Monthly Archives: December 2016

Water’s Edge by Joe Amaral

I came upon a creek,
following deer trail scampering by
fire-swirled poison oak, dapper sycamore
and bone smooth cottonwood

I heard mallards, snowy egrets
and my favorite, silverblack coots,
lounging in shallow water as if
they were toweled old men at a sauna

What surprised me was the angel-feathered body
guarded by a hunchbacked hawk
glaring back at me like a guilty vampire atop
his hapless victim, pecking at its beanpole neck

The bird of prey blasted into the trees, perching
on a branch, angrily observing my approach
Beside the shore of moss, mud and stone
lay supine a juvenile duck with a grotesquely

twisted head, its webbed feet pedaling
midair like an upturned bicycle
Its agonal, guppy breathing and distantly dim
flaxen eyes clutching my dutiful heart

It was barely alive, a dollop of blood upon its throat
Turkey vultures double and triple looped above me,
so many there must have been bigger game to ply
I sighed and stepped over the poor gasping creature

It was able to crane its crooked neck and regard me,
beak opening and closing in broken respiration,
akin to a hatchling beckoning wormy regurgitation
But I could only offer it reincarnation so I stomped

my foot down on its head as hard as I could
A crepitus of sound of sharp gravel cleaved the sky
the same moment the hawk burst out the foliage
and flew away, chasing the soul only it could see

Joe Amaral splits his time spelunking around the California central coast as a paramedic and stay-at-home dad to two saucy little girls.  His poetry and short stories have appeared in awesome places around the world.  Joe also won the 2014 Ingrid Reti Literary Award.

Mapping The Gnomes by Christina M. Rau

Stuck in a corkboard,
all sightings get categorized—

Red:  Definite
Blue: Possible
Yellow: Probable
Orange: Unlikely

A 3-D connect-the-dots journey
between bushes in Brussels
under azaleas in Iceland
among marigolds in Massachusetts
through paved paths in Puerto Rico
behind vines in Bellvue
around weeds in West Germany.

Reports come in rapid at sunrise
when the light excites and surprises—
three or four skittering across lawns and behind
old dog houses, their voices louder than
you’d think, if that’s that kind of thing
you think about.

They shout Make Way! Hold Back!
They move in scattered variety,
hurry to their places to
complement the poppies
accent the petunias
uphold the underbrush
with a wink, with a wish.

The big board tracks all the movement,
an attempt to capture magic
on the head of a pin.

Christina M. Rau is the author of the poetry chapbooks WakeBreatheMove (Finishing Line Press, 2015) and For The Girls, I (Dancing Girl Press, 2014). Founder of Poets In Nassau, a reading circuit on Long Island, NY, her poetry has appeared on gallery walls in The Ekphrastic Poster Show, on car magnets for The Living Poetry Project, and most recently in the journals Amethyst Arsenic and Better Than Starbucks. In her non-writing life, she practices yoga occasionally and line dances on other occasions.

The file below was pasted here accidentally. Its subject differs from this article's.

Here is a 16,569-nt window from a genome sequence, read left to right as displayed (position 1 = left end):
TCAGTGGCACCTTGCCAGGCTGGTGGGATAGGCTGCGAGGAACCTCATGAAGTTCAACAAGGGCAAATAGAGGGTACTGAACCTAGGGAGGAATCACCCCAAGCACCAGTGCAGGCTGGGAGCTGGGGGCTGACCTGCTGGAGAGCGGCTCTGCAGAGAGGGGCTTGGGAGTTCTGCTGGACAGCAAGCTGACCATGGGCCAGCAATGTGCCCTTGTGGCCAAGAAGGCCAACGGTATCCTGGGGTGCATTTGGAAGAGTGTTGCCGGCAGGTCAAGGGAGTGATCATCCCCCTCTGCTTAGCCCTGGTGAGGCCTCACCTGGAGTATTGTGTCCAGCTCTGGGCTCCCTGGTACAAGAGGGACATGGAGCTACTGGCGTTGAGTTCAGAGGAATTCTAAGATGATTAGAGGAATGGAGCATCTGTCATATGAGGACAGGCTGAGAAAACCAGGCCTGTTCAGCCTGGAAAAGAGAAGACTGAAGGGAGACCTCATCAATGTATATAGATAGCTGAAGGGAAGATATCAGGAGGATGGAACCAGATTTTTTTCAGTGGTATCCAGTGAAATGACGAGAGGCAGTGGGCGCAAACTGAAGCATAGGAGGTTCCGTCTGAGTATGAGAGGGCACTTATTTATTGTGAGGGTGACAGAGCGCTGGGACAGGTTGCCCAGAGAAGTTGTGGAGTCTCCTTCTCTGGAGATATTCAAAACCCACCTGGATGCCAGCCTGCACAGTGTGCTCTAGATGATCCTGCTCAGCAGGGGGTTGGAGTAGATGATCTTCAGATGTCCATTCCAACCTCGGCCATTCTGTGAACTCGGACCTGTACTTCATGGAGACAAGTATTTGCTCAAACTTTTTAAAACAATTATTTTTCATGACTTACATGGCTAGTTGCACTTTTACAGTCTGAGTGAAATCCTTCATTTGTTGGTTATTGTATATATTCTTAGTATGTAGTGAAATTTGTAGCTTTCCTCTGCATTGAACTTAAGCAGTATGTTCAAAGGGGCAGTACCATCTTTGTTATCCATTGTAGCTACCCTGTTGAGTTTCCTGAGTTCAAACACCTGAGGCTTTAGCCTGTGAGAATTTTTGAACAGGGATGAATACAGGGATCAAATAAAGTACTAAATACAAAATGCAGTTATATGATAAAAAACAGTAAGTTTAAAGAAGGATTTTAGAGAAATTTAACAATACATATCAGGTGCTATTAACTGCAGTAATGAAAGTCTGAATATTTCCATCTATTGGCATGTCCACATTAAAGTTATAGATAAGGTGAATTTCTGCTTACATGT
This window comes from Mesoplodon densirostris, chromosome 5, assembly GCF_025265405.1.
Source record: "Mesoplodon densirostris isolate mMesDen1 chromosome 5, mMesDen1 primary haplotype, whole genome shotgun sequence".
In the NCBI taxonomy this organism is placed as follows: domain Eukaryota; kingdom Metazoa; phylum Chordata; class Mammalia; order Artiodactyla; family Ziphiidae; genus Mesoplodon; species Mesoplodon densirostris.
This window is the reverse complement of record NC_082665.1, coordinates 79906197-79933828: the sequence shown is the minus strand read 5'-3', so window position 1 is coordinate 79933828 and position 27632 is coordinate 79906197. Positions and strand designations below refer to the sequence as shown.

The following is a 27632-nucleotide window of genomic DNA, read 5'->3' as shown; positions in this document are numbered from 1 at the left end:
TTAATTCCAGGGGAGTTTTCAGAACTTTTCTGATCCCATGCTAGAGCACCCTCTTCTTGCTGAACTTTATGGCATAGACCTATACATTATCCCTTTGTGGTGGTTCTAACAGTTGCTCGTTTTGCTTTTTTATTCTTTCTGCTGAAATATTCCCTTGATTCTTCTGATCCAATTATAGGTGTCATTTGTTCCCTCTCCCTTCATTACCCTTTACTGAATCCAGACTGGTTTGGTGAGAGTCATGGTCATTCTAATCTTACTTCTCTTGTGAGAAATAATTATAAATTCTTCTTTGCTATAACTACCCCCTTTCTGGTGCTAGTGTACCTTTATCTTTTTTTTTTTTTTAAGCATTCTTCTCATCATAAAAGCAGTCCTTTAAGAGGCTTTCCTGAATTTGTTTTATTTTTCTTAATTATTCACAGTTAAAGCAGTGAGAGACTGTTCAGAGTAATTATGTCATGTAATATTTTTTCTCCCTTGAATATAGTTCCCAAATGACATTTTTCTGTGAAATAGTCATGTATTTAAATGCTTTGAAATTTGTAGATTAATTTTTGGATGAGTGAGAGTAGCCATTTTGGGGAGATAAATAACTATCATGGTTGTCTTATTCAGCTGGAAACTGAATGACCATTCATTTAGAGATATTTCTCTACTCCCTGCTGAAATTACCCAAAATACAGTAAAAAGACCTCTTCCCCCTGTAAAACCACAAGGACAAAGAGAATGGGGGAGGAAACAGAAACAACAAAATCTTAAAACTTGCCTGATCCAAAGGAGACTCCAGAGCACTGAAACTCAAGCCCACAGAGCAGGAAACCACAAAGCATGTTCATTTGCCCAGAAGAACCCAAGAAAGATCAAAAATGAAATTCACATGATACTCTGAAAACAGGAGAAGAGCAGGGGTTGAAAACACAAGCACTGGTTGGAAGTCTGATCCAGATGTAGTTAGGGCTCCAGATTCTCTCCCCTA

That Photo, Which She Carried to Class by KJ Hannah Greenberg

That photo, which she carried to events, shows youth and beauty,
Also free-flowing wisdom, lovelies hung on walls, gnawing on doors,
Climbing telephone poles; maidens with few fears
Whose exploits include difficult pairings, full sublet prices.
It radiates diatribes wrung out by emotional teenagers,
Depicts all forms of obsequious behavior, reflects inner balance,
Remains spiced by conflict, bravado, and the questioning of cleaning fun.
Also, it gives a peek in to that rarity of reasoned decision-making.

Along the speaking circuit of hillbillies, horrible monster with swollen fingers
Extrasensory abilities, flawed couplings, pimply noses, articulated opinions,
Shuttle cats to local hospitals, pull up forbs of spring, teach herbal gymnastics,
Maybe, additionally, reserve castile soap for parental participation in public schools.
A plethora of high manors, bards, and local serfs, reduced to sharing shrugs,
Smile, chuckle, throw tantrums while morally relaxed others surf Internet cafes,
Seeking pink or gray beaches beneath Northeastern dumps, tiaras, gloves,
Sleek modes of dress, suspicious manners as found in bridal magazines.

Loosened onto existing ephemera, drunken gulls carry away bits of time, viscera,
Harnesses, new careers among succulent barramundis, gasping tourists’ limbs,
While books written by domestic divas parcel accidental merit, split fifths,
Trumpet dames’ lingo, falsetto productions, women’s song, acoustic guitar music.
Feminine health products never turn heads as long as people continue to be
“Smart enough” to discern among glossy rhetoric. Alternatively, provoked into curiosity
Concerning manner of eating starfish, hunting quail, gathering leprechauns,
Persons smooth minor inconveniences, including the complexity of the universe.

KJ Hannah Greenberg, who only pretends at being indomitable, tramps across literary genres and giggles in her sleep. Her newest poetry books are: Dancing with Hedgehogs, (Fowlpox Press, 2014), and The Little Temple of My Sleeping Bag (Dancing Girl Press, 2014), Citrus-Inspired Ceramics (Aldrich Press, 2013).

Seashells by Jota Boombaba

                 —for Mary

Open like a seaside cave
the waves roll in, roll out
the bats fly in, fly out

And then you come, brief tourist
flashlight in hand, your oohs and aahs
    only your absence left behind

Jota Boombaba, when not on the road, writes in and around San Francisco, where he lives and kicks back with his son.  Visit him most days at